Robert J Gatchel(Research Area)
Comorbidity of Physical and Mental Health Conditions.
Etiology, Assessment, and Treatment of Chronic Pain Behavior. Evaluation of Stress-Management Treatment Techniques. Psycho physiological Concomitants of Stress and Emotion.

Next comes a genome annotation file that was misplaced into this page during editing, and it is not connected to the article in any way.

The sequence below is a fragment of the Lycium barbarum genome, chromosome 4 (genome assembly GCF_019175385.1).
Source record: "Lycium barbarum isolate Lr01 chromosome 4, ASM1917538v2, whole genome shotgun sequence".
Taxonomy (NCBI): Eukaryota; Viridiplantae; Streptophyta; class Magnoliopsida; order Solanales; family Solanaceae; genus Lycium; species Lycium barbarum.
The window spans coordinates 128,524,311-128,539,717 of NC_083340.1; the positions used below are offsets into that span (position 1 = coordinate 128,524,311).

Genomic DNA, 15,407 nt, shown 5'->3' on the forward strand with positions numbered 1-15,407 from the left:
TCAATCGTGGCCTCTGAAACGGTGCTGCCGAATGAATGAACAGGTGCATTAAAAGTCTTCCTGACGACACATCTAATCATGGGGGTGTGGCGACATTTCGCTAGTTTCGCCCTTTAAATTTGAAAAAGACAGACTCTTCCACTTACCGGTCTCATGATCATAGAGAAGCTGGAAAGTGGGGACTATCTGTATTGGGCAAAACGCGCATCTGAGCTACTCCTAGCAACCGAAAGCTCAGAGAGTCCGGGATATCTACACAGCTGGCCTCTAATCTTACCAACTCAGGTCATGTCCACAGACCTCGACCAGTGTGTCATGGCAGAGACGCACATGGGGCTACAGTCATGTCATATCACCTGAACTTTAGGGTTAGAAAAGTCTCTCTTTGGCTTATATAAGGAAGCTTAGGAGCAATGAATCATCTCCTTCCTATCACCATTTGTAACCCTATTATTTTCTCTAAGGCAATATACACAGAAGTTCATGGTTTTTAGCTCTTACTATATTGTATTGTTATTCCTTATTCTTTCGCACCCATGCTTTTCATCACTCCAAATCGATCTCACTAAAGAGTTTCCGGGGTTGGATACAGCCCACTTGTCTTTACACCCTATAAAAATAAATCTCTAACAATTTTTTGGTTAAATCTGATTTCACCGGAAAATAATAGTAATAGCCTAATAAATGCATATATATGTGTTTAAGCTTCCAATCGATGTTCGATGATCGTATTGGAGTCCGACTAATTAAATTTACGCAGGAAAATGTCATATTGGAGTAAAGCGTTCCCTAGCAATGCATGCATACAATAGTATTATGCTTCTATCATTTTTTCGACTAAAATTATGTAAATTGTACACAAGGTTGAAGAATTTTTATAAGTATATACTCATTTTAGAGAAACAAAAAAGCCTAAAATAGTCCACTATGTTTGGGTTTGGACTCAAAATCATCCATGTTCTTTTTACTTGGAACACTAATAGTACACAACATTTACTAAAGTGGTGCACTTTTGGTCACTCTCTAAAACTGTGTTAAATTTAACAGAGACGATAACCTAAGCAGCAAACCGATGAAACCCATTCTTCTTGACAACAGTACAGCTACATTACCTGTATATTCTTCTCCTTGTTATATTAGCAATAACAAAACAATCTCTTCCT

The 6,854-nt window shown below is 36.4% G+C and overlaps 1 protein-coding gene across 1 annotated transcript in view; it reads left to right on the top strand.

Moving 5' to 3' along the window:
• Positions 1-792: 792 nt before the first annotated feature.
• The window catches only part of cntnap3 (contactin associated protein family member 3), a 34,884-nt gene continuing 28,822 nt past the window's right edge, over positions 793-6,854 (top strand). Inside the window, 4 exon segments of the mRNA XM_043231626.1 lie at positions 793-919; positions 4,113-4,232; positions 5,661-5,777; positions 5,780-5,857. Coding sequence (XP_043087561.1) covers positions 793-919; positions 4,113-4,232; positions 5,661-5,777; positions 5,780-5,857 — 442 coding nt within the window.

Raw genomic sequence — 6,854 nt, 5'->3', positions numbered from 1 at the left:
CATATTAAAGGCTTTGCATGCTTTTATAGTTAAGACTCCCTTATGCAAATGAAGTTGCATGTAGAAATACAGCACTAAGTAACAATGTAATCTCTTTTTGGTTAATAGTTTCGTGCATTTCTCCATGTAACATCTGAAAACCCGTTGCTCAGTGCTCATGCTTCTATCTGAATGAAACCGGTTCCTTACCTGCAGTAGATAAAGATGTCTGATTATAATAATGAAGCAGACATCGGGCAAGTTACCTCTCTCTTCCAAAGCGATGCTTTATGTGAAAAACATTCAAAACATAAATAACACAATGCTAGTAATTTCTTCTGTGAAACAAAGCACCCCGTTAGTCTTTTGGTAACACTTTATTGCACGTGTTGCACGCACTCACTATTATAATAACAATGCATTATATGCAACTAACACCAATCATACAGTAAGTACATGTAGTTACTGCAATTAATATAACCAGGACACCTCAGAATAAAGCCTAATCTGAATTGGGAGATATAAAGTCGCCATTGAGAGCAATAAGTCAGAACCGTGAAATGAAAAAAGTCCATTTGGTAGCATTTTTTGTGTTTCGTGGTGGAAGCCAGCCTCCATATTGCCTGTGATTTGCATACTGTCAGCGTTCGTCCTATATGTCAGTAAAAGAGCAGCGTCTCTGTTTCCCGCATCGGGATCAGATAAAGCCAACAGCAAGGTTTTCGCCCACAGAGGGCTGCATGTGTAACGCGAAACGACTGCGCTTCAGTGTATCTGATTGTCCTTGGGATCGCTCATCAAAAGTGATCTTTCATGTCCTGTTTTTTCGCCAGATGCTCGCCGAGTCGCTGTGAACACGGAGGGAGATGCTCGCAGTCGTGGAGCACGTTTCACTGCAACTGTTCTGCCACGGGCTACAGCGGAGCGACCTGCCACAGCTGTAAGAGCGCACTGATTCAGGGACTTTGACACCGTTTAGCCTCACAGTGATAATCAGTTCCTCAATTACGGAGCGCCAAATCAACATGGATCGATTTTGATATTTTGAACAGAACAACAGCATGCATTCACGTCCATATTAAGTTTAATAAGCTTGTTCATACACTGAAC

Dr. Farnad Imani is an associate professor with sixteen years' experience in academic postgraduate teaching in anesthesiology and pain medicine. He is chairman of department of anesthesiology and pain medicine in Tehran University of Medical Sciences (TUMS). He is founder of academic pain fellowship in Iran at 2006, and established the pain ward and interventional pain operation room in Rasoul Akram Medical Center at the first time in Iran. Dr. Imani has passed a course of interventional pain procedures in Texas Tech University, USA, in 2008, and is a Fellowship of the Interventional Pain Practice (FIPP) and secretory of World Institute of Pain (WIP), Iran section. He is founder and president of the Iranian Society of Regional Anesthesia and Pain Medicine (ISRAPM) from 2007 until now. Also, he conducts numerous seminars in the field of Interventional Pain Management, and was chairman of some Congresses of Interventional Pain Medicine. Dr Imani is pioneer of some Interventional Pain Procedures, such as percutaneous disc decompression, kyphoplasty, epiduroscopy, and radiofrequency (RF) neurolysis in Iran. He has conducted several workshops on interventional pain procedures, and invited speaker for several International congresses. Dr Imani is founder, chairman and editor in chief of Anesthesiology and Pain Medicine, which is the official Journal of ISRAPM. The journal welcomes all kinds of manuscripts which relevant to anesthesiology and pain Medicine field. He is the author of several papers in national and international journals, and books in the fields of anesthesiology and pain medicine (Persian language). He is going to authorize a pain book as the first comprehensive pain textbook in Persian language. Dr. Imani is the medical director and founder of the Mahya Pain Clinic. Until today, he continues to strive to be at the forefront for the treatment all spine and pain disorders. His passion for providing the most advanced medical and interventional pain technologies has made him well recognized in the field of pain management.